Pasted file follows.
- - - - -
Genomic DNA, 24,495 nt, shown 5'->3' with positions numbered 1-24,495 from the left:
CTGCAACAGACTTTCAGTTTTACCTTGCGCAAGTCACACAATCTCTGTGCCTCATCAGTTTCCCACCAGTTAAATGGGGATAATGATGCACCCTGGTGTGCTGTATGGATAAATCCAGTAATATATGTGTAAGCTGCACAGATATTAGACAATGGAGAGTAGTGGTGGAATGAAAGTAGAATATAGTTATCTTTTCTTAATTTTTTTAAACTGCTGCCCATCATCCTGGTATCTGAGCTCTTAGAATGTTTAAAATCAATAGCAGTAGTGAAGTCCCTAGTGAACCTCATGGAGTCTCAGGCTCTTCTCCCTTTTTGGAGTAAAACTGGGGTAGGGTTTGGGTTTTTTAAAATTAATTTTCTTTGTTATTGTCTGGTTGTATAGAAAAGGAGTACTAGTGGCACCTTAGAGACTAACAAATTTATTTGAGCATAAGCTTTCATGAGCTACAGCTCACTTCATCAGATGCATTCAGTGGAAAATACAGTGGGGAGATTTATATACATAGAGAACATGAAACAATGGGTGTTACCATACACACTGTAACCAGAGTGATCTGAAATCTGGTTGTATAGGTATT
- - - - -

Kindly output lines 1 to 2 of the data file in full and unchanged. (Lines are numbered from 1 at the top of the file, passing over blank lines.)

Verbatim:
Genomic DNA, 24,495 nt, shown 5'->3' with positions numbered 1-24,495 from the left:
CTGCAACAGACTTTCAGTTTTACCTTGCGCAAGTCACACAATCTCTGTGCCTCATCAGTTTCCCACCAGTTAAATGGGGATAATGATGCACCCTGGTGTGCTGTATGGATAAATCCAGTAATATATGTGTAAGCTGCACAGATATTAGACAATGGAGAGTAGTGGTGGAATGAAAGTAGAATATAGTTATCTTTTCTTAATTTTTTTAAACTGCTGCCCATCATCCTGGTATCTGAGCTCTTAGAATGTTTAAAATCAATAGCAGTAGTGAAGTCCCTAGTGAACCTCATGGAGTCTCAGGCTCTTCTCCCTTTTTGGAGTAAAACTGGGGTAGGGTTTGGGTTTTTTAAAATTAATTTTCTTTGTTATTGTCTGGTTGTATAGAAAAGGAGTACTAGTGGCACCTTAGAGACTAACAAATTTATTTGAGCATAAGCTTTCATGAGCTACAGCTCACTTCATCAGATGCATTCAGTGGAAAATACAGTGGGGAGATTTATATACATAGAGAACATGAAACAATGGGTGTTACCATACACACTGTAACCAGAGTGATCTGAAATCTGGTTGTATAGGTATT